The ‘war on drugs’ has been a politically fraught issue in recent decades, with many calling for the decriminalisation of hard drugs as a partial solution. Charlie Beckett looks at Bob Ainsworth’s recent calls for decriminalisation, and investigates why he was unable to do more when he was a Labour Minister in the last government.
Let’s assume for a moment that the Labour former Home Office minister Bob Ainsworth is right to say the war on drugs is not only futile, but counter-productive. He says he found this out while in office. So why didn’t he do anything about it then?
Here is what stopped him:
- Civil servants who would only advise within pragmatic policy parameters
- The top politicians in his government who would see it as risky and a distraction
- Government spin doctors who would see it as handing ammunition to the right-wing newspapers
Of course, there are some people who will argue against decriminalisation of drugs on principle and on policy. I think it is reasonable to say that prohibition helps maintain societal norms around what are not healthy substances.
But Ainsworth thinks that current policy is wrong and like most senior police officers, he wants the law changed.
What is really stopping this happening is the media and specifically the right wing popular press. As the Liberal Democrats have found out in the past, merely to suggest a review of the law is enough to get you depicted as drug peddling lunatics. That is why as Prime Minister, Gordon Brown reversed the classification of cannabis in a desperate attempt to drum up some popularity against all the scientific advice.
New Labour desperately needed credibility on law and order to match the Conservatives long tradition of hand ‘em and flog ‘em toughness. It was what the British public told pollsters they liked. For the sake of the wider project, Blair adopted one of the greatest political slogans of all time: Tough on crime, tough on the causes of crime.
Unfortunately, the causes of drug crime include the way that it is policed. Getting tough on drugs simply made things worse. People don’t stop doing drugs because of jail. Prison is actually where many of them get on to the stuff in the first place.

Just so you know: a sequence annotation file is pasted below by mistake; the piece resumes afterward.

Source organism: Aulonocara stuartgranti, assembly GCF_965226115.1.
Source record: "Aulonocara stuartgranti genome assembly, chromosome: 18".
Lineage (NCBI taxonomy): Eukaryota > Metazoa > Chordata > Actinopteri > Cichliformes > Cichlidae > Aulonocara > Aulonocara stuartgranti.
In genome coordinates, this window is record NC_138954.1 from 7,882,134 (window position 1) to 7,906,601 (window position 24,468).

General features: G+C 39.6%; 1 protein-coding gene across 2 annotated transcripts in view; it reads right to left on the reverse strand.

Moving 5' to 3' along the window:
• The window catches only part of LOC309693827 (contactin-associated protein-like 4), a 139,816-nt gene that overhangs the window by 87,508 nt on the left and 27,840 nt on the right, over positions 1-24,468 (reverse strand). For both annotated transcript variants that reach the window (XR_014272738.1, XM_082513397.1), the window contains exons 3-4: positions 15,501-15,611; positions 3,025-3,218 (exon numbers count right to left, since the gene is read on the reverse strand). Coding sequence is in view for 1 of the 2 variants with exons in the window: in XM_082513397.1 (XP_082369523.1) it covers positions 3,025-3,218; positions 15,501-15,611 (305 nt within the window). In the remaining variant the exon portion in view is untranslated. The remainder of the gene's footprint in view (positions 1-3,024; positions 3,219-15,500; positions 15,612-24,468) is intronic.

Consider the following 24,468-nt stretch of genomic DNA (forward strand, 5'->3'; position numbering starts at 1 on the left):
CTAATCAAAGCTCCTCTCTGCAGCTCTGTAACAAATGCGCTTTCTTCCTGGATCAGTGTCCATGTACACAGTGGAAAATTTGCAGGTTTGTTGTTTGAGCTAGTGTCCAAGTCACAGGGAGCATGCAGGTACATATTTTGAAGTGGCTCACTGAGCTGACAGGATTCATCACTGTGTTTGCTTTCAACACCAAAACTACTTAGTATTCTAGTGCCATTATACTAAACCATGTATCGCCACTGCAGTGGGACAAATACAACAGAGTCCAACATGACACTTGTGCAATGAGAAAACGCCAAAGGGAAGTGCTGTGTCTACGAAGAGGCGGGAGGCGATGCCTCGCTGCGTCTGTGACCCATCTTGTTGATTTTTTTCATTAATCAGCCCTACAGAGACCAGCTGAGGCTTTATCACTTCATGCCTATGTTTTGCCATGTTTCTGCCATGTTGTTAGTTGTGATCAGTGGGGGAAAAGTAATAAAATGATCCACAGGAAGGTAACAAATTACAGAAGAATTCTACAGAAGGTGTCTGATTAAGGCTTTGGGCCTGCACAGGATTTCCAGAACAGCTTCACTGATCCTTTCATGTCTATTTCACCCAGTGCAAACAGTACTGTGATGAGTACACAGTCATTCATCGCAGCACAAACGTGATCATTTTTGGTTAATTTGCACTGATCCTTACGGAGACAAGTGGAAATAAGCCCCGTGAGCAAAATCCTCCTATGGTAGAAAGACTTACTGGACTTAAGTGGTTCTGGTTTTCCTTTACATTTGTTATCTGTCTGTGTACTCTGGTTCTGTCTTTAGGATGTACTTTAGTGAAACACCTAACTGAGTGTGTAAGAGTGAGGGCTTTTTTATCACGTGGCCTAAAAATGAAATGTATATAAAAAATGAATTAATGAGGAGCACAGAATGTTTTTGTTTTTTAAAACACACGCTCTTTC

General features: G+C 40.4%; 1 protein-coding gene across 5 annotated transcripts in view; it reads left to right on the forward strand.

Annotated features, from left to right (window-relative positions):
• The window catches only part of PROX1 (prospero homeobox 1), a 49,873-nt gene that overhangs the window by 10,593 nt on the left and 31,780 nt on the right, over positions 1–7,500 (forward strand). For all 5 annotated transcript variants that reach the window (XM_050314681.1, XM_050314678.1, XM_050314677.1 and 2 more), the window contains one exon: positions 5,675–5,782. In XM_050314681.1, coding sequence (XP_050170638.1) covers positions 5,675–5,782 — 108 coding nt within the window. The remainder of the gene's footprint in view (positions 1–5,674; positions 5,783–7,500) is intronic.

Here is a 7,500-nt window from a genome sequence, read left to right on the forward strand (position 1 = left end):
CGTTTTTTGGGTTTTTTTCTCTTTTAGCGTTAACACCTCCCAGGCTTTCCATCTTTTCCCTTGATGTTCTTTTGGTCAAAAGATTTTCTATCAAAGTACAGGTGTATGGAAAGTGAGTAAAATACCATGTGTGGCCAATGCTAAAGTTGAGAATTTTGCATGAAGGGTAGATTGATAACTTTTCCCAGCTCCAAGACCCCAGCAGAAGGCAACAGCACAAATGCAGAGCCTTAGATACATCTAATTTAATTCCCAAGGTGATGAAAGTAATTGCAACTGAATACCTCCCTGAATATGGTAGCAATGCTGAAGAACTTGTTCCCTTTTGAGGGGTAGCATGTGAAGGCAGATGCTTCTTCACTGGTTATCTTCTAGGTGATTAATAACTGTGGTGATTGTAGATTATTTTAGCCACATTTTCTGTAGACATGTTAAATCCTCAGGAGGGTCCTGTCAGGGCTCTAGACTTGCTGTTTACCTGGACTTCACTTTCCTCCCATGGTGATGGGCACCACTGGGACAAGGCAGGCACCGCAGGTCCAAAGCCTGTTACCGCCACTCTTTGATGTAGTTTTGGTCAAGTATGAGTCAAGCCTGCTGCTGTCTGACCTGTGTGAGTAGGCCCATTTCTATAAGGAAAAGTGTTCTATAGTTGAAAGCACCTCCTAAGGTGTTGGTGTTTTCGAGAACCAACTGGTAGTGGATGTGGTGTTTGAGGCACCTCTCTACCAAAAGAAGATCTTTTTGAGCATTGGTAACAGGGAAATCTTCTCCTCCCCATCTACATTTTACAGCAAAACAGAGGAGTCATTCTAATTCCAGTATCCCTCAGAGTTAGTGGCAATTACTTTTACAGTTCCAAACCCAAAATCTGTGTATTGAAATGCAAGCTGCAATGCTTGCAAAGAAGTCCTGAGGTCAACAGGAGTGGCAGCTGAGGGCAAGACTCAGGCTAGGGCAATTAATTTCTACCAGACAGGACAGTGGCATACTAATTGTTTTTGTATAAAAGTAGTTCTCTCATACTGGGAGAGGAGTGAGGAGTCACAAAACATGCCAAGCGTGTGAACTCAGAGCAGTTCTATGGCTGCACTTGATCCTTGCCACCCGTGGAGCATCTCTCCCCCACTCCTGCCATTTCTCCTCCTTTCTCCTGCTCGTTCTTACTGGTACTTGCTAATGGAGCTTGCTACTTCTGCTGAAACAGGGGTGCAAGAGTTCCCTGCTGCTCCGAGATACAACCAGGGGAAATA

I think that it is only a Conservative government – with a Liberal component – that can break through this impasse. Ken Clarke wants to get people out of jails right? A liberalisation policy could be packaged as a pragmatic response to the deficit in line with demands from the police for a more sensible approach, with the Lib Dems as political cover. Sick of having your car broken into by druggies? Worried that house prices are lowered by needles in the gutter? Well, let’s put heroin on the NHS.
Of course, the delicacy of the Coalition would be vulnerable as the right-wing media would once again accuse the government of caving in to anarchy. But a bold government led by a rational, amiable, Etonian Tory with a nice rural seat could sell this. Stay tough on drunken violence and attacks on the person but deal with drugs in a way that the police and doctors, not the Daily Mail, think will work.
In the long-term this would be both a sensible policy and potentially vote-winning. Convince people that one of the cause of crime is the illegality of drugs. Bob Ainsworth is not the greatest political communicator, but even he makes the case with clarity and conviction. But unfortunately, in the short-term it will always be a low priority for those living their nice closeted Westminster lives. In the midst of the current welter of economically-driven policy, this cause of crime is likely to go unsolved.
This post originally appeared on Charlie Beckett’s blog on 16 December.
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